Foreign Investment Act of 1991, Nationalisation Laws and Other Requirements, Various Republic Acts (RA), Constitution))

local content requirement , export performance requirements and technology transfer requirements in certain sectors, including motor vehicles
(the Car Development Program, Commercial Vehicle Development Program, the Motorcycle Development Program
Investment incentives
Tax and Non-Tax incentives
(The Omnibus Investments Code of 1987, RA 6810, BOI's Official Order No. 6 of 1993),Executive Order No. 470:
Tariff f Reform of 1991)
Company Act,
The Business Registration Act, Acts under administration of Economic Development Board

generally there is no restriction except in banks, air lines and shipping
(Company Act, the Banking Act, Monetary Authority of Singapore Act)

No restriction
arms and ammunitions manufacture, electricity, gas, and water, newspaper publishing, airlines and shipping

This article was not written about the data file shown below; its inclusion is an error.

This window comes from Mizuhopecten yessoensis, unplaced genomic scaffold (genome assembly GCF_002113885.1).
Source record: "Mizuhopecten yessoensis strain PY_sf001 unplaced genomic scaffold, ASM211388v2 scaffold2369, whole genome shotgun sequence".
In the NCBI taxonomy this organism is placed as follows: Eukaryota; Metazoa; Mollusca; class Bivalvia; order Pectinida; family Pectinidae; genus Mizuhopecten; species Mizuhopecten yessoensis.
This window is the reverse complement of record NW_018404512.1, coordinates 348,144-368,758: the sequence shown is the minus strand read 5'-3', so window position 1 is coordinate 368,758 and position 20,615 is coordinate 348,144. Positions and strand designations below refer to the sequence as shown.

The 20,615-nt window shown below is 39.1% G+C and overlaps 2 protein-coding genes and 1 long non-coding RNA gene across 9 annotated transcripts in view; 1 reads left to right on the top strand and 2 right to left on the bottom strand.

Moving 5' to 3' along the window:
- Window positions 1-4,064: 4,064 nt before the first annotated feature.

(the Control of Manufacturer Act, and the National Security Act, the Banking Act)

No performance requirements
Pioneer Status,
Package of tax incentives
(Economic Expansion Incentives Relief from Income Tax Act, Income Tax Act
Investment Promotion Act B.E. 2520 (1977)amended by the Investment Promotion Act (No. 2) B.E. 2534
(1997), the Alien Business Law of 1972
in restricted sectors or if less than 80% of output exported
(permission of the Board of investment Promotion, permission of the Ministry of Commerce, Civil and Commercial Code, Investment Promotion Act
Generally foreigners are not allow to own land
unless promoted by the Board of Investment